The current outbreak of - presumably - food borne illness, is continuing in Europe. It has been declared to be the worst such outbreak in modern times. This is not only because of the numbers of people who are becoming ill, and the multi-country scope, but because of the severity of the illness. It is caused by a particularly deadly and rare strain of E.coli bacteria. While some E.coli live normally in our digestive system and serve a useful function in processing food, others are pathogenic and can cause very serious illness, including hemolytic uremic syndrome (HUS). This is one of the latter group. In fact, it may be the worst E.coli bacterium known because of the very high percentage of victims who develop HUS complications.
Since the outbreak is still ongoing, statistics are changing on a daily basis. Remember too that some people may be asymptomatic, and others have such mild cases that they don't see a doctor, and therefore do not get added to the list. As mentioned in earlier posts (see May 31), the real numbers in any foodborne illness are usually many times higher than the reported ones. By the time I post this, the below numbers will have increased again. But they give you some idea of where we are.
In Germany: 1,534 people in the country have been confirmed as infected. The Robert Koch Institute in Germany has reported that out of these fully 470 are suffering from HUS (about 30%, which is in the range of my earlier guesstimate - see post of May 31 - of a quarter to a third). Seventeen deaths have been reported so far.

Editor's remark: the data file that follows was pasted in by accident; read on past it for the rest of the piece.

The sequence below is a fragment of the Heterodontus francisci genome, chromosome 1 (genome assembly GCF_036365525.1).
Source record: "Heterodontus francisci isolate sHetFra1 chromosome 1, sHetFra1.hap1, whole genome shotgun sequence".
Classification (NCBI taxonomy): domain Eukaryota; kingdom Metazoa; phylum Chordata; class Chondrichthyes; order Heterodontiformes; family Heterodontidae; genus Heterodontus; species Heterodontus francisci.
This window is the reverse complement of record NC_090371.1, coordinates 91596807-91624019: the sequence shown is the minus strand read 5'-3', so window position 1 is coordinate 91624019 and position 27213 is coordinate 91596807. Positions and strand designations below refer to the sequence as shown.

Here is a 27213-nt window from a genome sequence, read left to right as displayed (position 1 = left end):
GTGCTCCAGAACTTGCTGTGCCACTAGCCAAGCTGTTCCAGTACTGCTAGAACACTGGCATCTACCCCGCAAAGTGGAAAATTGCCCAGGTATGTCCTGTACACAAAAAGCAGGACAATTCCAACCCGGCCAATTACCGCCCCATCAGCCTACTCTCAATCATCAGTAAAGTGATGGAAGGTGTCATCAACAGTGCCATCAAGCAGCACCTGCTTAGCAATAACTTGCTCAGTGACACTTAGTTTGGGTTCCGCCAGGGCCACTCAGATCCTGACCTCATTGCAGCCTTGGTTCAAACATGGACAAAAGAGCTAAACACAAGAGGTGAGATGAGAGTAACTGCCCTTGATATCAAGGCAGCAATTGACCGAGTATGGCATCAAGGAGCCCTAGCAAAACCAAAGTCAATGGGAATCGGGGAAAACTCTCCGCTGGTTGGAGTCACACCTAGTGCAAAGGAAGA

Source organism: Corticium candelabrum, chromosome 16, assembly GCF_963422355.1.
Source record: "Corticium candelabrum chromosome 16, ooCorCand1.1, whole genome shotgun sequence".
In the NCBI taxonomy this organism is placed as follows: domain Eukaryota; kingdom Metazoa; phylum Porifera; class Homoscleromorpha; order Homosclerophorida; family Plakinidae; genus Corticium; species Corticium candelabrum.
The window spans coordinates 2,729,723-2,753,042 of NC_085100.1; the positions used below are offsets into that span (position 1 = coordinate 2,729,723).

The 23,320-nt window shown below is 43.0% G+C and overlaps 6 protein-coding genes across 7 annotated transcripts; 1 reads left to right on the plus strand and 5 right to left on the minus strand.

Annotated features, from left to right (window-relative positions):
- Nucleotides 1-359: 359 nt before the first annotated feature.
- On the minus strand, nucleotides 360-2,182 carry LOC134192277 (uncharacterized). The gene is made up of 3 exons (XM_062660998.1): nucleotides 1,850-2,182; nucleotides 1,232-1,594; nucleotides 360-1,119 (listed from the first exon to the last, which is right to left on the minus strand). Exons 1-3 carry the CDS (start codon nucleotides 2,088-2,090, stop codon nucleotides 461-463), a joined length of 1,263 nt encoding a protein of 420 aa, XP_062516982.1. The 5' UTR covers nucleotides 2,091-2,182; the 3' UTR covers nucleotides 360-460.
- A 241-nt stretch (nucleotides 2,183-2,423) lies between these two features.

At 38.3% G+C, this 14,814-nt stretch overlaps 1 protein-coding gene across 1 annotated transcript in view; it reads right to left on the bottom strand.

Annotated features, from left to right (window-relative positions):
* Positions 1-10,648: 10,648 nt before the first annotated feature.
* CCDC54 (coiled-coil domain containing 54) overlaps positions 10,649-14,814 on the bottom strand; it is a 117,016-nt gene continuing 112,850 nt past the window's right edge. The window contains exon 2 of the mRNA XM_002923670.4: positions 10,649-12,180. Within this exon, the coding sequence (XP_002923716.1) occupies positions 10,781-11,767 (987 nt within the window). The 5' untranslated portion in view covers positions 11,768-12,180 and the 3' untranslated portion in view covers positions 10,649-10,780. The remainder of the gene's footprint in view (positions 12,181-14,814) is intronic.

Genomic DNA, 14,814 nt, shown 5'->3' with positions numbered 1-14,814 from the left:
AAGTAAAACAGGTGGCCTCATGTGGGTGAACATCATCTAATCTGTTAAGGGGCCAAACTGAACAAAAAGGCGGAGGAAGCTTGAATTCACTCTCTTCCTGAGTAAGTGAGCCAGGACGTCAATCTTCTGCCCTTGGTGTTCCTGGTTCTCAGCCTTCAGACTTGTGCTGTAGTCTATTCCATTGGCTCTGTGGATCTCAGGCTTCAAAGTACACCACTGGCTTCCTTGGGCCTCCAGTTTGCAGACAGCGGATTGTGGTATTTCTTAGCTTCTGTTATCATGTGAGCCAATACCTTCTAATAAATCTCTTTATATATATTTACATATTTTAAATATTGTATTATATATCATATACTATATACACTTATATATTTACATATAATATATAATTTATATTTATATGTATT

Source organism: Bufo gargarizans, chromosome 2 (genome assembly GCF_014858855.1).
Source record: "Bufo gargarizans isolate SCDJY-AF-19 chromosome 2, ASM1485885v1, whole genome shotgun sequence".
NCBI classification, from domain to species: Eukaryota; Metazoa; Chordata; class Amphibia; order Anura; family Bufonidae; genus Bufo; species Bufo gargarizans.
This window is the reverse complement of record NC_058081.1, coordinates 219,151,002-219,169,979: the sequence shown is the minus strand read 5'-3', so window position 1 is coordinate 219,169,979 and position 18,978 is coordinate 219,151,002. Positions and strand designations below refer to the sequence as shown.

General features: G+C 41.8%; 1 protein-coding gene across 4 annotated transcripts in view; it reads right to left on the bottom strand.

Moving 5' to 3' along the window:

In other countries: The World Health Organization said cases have been reported in nine European countries: Austria, Denmark, Germany, the Netherlands, Norway, Spain, Sweden, Switzerland and the U.K. But other reports also note two cases in the United States, and one in the Czech Republic (an American travelling from Germany, who is hospitalized in Prague). All but a few illness in other countries are among people who have recently travelled to Northern Germany, or among German residents who are have become ill while travelling abroad (There is a time-delay between getting infected and developing symptoms). The few instances that do not fit this patterns could be secondary infections caught from friends or relatives who are ill.
As of time of writing, the source of the outbreak is still unknown. Although cucumbers from Spain have now been dismissed as the cause, people in many countries are still being advised not to eat them. They are being fed to goats instead!
To your good health!